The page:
At a party over the holidays, a woman I've known forever asked me about long-term care insurance. She and her husband were starting to think about retirement and its more unpleasant partner: old age. Specifically, she wanted to know if LTC insurance was a good idea. My answer, as is so often the case with personal financial issues, was "it depends."
As I'll explain, chances are you're going to need some form of custodial care during your lifetime. For many people, LTC insurance can be a good way to mitigate the high costs that go along with it. What factors should you consider?
WHAT IS LONG-TERM CARE?
Long-term care refers to help with what insurers call the "activities of daily living" - bathing, dressing, eating, and moving - associated with injuries, strokes and mental deterioration like Alzheimer's disease. Actually, the phrase "long-term care" may be a bit of a misnomer. Someone with a broken hip, for example, may need this type of assistance for just a few months. Obviously, for short and simple problems, a family member can often provide the required care (though that often results in an onerous burden). More serious and lengthy issues require someone to come in every day, or care in a nursing home or an assisted-living facility.
WILL YOU NEED LONG-TERM CARE?
Statistically, the answer is yes. You will probably need this type of assistance. Despite the many health problems in America, collectively, we're living longer, and that clearly increases the probability. In fact, according to the U.S. Department of Health and Human Services, at least 60 percent of people over age 65 will require some long-term care services at some point in their lives.
However, the statistical probability that you'll need this type of care doesn't mean you need LTC insurance. If you're quite wealthy, you can effectively self-insure. Others may have children who can help either physically or financially. And finally, if you're needy, you may qualify for Medicaid assistance.
The nightmare scenario occurs when one spouse's medical needs wipe out the family's financial assets, reducing the healthy spouse to poverty and, potentially, the arduous task of being the caregiver. Note that women tend to be healthier than their husbands, which means two things. First, they often become the caregiver; second, if long-term care seriously depletes the family's financial resources, they're the ones in jeopardy.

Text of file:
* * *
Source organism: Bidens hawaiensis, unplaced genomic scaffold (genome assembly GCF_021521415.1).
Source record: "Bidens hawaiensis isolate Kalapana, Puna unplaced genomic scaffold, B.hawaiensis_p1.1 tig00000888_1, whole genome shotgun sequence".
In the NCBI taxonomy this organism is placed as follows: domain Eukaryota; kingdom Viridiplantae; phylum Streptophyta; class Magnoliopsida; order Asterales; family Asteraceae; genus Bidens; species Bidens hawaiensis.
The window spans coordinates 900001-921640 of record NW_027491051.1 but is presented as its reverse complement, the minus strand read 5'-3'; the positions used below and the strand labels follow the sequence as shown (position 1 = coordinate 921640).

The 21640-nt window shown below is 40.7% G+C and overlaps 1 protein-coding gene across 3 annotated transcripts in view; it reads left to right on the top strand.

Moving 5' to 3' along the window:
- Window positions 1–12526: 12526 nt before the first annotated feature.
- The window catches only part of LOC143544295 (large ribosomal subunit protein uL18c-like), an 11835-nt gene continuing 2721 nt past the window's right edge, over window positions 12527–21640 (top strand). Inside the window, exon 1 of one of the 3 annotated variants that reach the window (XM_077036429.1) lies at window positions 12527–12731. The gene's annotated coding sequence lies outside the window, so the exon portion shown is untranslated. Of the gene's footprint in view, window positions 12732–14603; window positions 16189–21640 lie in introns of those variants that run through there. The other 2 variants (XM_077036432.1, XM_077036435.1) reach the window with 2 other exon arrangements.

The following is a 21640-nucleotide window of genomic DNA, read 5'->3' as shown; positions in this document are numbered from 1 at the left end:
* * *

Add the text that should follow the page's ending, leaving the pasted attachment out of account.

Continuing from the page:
WHAT DOES LTC COST?
Long-term care, particularly if required for a truly long time, from many months to years, can be expensive. Home care services range from $10,000 to $50,000 per year today. Nursing home care is, as you would expect, even more expensive: the average annual cost is more than $75,000. All those figures, of course, will rise in the years ahead.
If you're extremely wealthy, those figures won't bother you. And if you're extremely needy, your LTC bills will probably be covered by your state's version of Medicaid. But for the vast number of people in between, the cost of long-term care can quickly eat through assets and put their financial security at risk. These are the folks who should consider LTC insurance; most health insurance policies and Medicare do not cover this type of care. It's not cheap, but it may be worth it, especially if you purchase it when you're relatively young.
According to the American Association for Homes and Services for the Aging, the average annual long-term care premium for people under the age of 65 is $1,337. But for people over 65, the average annual premium more than doubles to $2,862.
HOW TO BUY IT
If you decide to purchase LTC insurance, you'll really need to shop around. First, LTC insurance premiums vary widely, so do some research to help you gauge costs. As the average costs I mentioned above suggest, the earlier you buy it, the cheaper it's likely to be (although you will of course be paying premiums for a longer period of time). But cost isn't the only consideration: It may not even be the prime consideration. You'll need to understand the coverage itself - does it cover in-home care? nursing home care? or both?; the benefit itself - how much will the policy pay you? how long will it last?; the waiting period, if any, before benefits kick in; and the policy's inflation protection - health care costs typically rise faster than the general rate of inflation.
A good agent who is truly representing your interests, not the insurance company's, will be a tremendous help. That makes it worth your time to find an agent you can trust. Your state's department of insurance can be a big help. Make sure you understand the terms and conditions of your policy.
Like most financial decisions, you have to weigh the costs and the benefits to make a truly informed decision about long-term care insurance. Don't forget the benefits that are hard to quantify. You may really value the peace of mind that comes with having a good LTC insurance policy; the fact that LTC insurance could greatly alleviate the burden of the healthy spouse or other family members.
Finally, while you're thinking about long-term care, think about the issues associated with getting older - ensuring that your last will and testament is up-to-date, establishing power of attorney with someone you can trust if you or your spouse become incapacitated, and creating an estate plan that reflects your wishes. Put your plans in writing and share them with your spouse and your children. None of these issues are particularly pleasant to think about, but making decisions now will make life much easier down the road.
A good source of information regarding LTC insurance options is the "Shoppers Guide to Long-Term Care Insurance" available through the National Association of Insurance Commissioners.
Carrie Schwab Pomerantz is chief strategist, Consumer Education, Charles Schwab & Co. Inc. You can e-mail Carrie at firstname.lastname@example.org.
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